Would knowing what people are thinking have any bearing on how you relate to them? Probably.
What if you could read minds?
Most people think mind reading is close to impossible — except, maybe, for those with psychic abilities. That might be true, but there is also a way the average person can gain insight into what others are thinking. It requires no special powers or innate gifts. Instead it involves paying close attention to nonverbal forms of communication. Anyone can develop this skill. Awareness and a little practice are all you need.
What is Nonverbal Communication?
It’s easy to assume communication is synonymous with conversation. But it’s so much more! Communication refers to the way we convey information and it’s mostly nonverbal. We don’t even need to open our mouths to let others know what we’re thinking.
Interestingly, verbal communication is said to reveal only 10% of what we’re attempting to express. When we do speak, our tone, volume, and quality of energy communicate more than our words. These factors often contradict what we say.
“Your gut is your “animal brain” alerting you to misalignment of words and nonverbal cues – telling truth from lies.”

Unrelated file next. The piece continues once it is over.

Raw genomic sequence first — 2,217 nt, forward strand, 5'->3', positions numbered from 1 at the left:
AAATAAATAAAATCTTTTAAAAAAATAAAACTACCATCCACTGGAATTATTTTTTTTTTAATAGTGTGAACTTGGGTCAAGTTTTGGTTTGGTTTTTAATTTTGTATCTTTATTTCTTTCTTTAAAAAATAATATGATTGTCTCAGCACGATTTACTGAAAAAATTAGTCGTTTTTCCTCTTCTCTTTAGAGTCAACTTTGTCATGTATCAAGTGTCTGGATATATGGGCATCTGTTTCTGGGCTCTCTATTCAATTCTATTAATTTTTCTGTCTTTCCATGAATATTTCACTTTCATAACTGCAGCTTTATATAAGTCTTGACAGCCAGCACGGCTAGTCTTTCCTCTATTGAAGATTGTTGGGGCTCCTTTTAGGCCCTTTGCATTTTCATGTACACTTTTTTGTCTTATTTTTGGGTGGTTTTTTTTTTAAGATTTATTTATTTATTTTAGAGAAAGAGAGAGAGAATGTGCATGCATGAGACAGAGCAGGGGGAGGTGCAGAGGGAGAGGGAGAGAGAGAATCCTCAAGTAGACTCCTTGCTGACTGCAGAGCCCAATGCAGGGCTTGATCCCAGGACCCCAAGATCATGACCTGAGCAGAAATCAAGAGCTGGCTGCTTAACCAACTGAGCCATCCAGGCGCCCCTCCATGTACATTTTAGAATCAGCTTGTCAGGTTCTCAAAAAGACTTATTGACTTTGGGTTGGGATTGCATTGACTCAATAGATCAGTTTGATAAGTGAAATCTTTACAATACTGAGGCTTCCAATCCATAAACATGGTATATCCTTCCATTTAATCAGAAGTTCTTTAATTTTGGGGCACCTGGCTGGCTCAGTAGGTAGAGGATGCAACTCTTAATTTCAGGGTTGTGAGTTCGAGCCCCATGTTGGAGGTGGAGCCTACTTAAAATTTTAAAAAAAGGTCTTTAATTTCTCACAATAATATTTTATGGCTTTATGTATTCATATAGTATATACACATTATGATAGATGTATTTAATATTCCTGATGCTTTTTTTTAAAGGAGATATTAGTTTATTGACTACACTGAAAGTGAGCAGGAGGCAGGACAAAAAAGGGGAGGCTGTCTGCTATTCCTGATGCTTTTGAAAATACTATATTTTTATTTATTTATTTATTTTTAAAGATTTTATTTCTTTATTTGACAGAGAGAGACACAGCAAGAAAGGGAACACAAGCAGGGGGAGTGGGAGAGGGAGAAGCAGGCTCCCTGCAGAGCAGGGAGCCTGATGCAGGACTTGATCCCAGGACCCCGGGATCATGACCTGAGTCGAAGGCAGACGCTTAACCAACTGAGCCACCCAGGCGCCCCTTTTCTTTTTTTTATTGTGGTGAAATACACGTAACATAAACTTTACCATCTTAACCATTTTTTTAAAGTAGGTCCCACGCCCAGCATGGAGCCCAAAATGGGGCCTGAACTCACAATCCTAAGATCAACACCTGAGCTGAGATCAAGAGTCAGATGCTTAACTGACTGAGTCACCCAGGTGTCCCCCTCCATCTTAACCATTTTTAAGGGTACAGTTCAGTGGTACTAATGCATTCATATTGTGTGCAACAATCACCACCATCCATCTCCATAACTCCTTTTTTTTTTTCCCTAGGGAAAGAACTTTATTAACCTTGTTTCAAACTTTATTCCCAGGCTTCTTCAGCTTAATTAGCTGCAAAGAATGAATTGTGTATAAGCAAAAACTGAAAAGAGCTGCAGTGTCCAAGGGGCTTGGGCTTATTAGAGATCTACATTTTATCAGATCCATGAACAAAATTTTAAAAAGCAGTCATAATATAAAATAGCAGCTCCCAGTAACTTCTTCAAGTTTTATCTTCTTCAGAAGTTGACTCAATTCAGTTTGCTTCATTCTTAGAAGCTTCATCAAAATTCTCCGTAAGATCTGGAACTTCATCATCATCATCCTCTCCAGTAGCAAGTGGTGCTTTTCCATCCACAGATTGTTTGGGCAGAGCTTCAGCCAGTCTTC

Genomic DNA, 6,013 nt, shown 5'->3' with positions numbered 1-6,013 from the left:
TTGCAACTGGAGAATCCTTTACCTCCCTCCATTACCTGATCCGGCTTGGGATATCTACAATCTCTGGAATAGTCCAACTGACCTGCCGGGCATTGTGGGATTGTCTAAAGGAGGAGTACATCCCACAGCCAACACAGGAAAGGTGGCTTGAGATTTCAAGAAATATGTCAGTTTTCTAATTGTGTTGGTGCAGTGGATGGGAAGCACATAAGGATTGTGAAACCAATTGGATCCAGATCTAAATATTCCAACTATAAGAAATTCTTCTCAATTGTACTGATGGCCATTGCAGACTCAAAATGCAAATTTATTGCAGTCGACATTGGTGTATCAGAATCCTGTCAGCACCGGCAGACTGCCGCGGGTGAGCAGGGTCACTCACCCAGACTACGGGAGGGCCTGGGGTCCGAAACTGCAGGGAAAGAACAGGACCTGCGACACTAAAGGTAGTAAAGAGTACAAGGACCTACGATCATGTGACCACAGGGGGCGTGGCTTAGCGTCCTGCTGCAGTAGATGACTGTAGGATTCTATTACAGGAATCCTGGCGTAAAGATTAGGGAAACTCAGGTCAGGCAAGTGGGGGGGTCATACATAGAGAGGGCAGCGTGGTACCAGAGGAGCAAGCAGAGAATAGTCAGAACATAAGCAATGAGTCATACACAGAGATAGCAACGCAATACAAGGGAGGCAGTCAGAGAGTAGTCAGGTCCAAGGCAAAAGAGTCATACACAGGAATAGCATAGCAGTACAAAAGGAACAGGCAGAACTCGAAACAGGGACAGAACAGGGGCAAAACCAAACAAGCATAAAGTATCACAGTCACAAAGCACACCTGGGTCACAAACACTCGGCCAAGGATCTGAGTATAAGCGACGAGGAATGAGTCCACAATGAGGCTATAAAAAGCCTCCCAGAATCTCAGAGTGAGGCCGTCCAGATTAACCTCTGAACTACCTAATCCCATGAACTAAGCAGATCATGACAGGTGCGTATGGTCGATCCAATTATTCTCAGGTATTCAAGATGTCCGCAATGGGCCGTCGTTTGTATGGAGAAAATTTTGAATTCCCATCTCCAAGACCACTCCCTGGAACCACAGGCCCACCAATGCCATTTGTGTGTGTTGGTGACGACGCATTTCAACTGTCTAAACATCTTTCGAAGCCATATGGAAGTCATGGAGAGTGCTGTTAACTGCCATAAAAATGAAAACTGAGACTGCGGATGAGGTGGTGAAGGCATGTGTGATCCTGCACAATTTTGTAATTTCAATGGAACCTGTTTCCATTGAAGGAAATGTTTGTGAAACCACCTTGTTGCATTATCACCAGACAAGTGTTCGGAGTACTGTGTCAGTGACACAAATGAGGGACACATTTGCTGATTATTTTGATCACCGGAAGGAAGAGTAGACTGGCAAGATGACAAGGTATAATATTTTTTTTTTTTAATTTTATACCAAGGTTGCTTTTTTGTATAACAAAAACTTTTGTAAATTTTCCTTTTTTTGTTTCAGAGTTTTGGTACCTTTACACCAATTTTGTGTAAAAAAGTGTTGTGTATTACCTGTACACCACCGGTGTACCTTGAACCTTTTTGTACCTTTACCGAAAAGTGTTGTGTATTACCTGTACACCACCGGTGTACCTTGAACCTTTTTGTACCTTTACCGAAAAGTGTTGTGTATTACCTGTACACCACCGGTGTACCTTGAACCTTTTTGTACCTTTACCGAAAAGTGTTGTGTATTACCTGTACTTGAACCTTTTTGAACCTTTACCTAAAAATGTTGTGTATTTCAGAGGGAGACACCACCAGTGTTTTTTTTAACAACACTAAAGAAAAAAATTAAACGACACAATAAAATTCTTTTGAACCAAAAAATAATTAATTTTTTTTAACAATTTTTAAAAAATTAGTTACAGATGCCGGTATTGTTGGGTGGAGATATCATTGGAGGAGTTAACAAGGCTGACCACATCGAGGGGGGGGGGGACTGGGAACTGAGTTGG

Body language is a form of nonverbal communication. Arms folded across the chest tell us someone is being protective or closed off. Nail biting and fidgeting imply nervousness or anxiety. Whereas “taking up space” shows power. Tone of voice is also a form of nonverbal communication. A high “head-voice” may tell us someone has not fully integrated the information they are reporting, leading us to perceive a lack of confidence and authority. Whereas a low “belly voice” may indicate the person has a lot of experience with what they are talking about. Words need not be exchanged for us to receive clues about how a person might be feeling in any of these cases.
Is Understanding Body Language Important in Business?
Knowing what people are really communicating is vital in the workplace. Whether between subordinates or colleagues, it doesn’t take a rocket scientist to understand that communication is the foundation for building trust and strong, collaborative relationships.
Authenticity is paramount. If we say one thing but our body language indicates another, we will communicate incongruent messages. Human beings are intuitive to these incongruences.
How do you know when someone is telling the truth or telling a lie? A clear gut knowing is your primal “animal brain” alerting you to the misalignment of one’s words and nonverbal communication.
Bye bye trust.
Mind reading is possible if we learn to listen to the full bodied, full-voiced, guts & glory, shrunken shouldered or wide-stanced communication. It may not provide 100 percent accuracy, but it puts us on the right track to understanding each other in a language that goes beyond words.